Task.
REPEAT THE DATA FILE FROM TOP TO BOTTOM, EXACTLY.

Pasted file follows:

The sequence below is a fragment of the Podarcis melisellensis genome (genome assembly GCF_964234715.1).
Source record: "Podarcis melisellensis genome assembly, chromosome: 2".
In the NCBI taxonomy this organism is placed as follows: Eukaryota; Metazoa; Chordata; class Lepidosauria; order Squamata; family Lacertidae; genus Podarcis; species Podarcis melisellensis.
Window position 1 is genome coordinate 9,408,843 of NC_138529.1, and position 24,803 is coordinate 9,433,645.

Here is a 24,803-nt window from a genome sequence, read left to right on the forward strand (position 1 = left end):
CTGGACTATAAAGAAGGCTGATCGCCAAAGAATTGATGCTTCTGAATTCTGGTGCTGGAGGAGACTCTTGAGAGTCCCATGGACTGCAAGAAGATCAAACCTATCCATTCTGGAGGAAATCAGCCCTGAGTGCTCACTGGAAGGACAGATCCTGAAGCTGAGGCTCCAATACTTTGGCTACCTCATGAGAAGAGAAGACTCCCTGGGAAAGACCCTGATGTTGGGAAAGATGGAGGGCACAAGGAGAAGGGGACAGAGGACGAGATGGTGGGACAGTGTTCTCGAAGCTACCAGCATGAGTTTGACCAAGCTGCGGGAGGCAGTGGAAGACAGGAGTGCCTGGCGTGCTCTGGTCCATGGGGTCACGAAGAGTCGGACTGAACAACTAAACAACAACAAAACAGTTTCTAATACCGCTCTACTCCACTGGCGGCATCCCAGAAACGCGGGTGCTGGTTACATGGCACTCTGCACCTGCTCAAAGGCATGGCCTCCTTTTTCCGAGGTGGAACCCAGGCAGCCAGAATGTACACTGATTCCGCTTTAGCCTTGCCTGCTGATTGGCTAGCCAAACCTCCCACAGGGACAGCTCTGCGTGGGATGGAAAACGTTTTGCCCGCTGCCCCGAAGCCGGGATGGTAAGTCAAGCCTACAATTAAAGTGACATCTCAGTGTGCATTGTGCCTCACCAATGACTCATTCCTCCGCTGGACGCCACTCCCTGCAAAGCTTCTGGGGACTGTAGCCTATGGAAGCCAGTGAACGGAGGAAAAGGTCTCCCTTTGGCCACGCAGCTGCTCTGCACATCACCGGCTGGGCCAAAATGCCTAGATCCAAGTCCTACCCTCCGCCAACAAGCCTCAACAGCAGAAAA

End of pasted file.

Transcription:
The sequence below is a fragment of the Podarcis melisellensis genome (genome assembly GCF_964234715.1).
Source record: "Podarcis melisellensis genome assembly, chromosome: 2".
In the NCBI taxonomy this organism is placed as follows: Eukaryota; Metazoa; Chordata; class Lepidosauria; order Squamata; family Lacertidae; genus Podarcis; species Podarcis melisellensis.
Window position 1 is genome coordinate 9,408,843 of NC_138529.1, and position 24,803 is coordinate 9,433,645.

Here is a 24,803-nt window from a genome sequence, read left to right on the forward strand (position 1 = left end):
CTGGACTATAAAGAAGGCTGATCGCCAAAGAATTGATGCTTCTGAATTCTGGTGCTGGAGGAGACTCTTGAGAGTCCCATGGACTGCAAGAAGATCAAACCTATCCATTCTGGAGGAAATCAGCCCTGAGTGCTCACTGGAAGGACAGATCCTGAAGCTGAGGCTCCAATACTTTGGCTACCTCATGAGAAGAGAAGACTCCCTGGGAAAGACCCTGATGTTGGGAAAGATGGAGGGCACAAGGAGAAGGGGACAGAGGACGAGATGGTGGGACAGTGTTCTCGAAGCTACCAGCATGAGTTTGACCAAGCTGCGGGAGGCAGTGGAAGACAGGAGTGCCTGGCGTGCTCTGGTCCATGGGGTCACGAAGAGTCGGACTGAACAACTAAACAACAACAAAACAGTTTCTAATACCGCTCTACTCCACTGGCGGCATCCCAGAAACGCGGGTGCTGGTTACATGGCACTCTGCACCTGCTCAAAGGCATGGCCTCCTTTTTCCGAGGTGGAACCCAGGCAGCCAGAATGTACACTGATTCCGCTTTAGCCTTGCCTGCTGATTGGCTAGCCAAACCTCCCACAGGGACAGCTCTGCGTGGGATGGAAAACGTTTTGCCCGCTGCCCCGAAGCCGGGATGGTAAGTCAAGCCTACAATTAAAGTGACATCTCAGTGTGCATTGTGCCTCACCAATGACTCATTCCTCCGCTGGACGCCACTCCCTGCAAAGCTTCTGGGGACTGTAGCCTATGGAAGCCAGTGAACGGAGGAAAAGGTCTCCCTTTGGCCACGCAGCTGCTCTGCACATCACCGGCTGGGCCAAAATGCCTAGATCCAAGTCCTACCCTCCGCCAACAAGCCTCAACAGCAGAAAA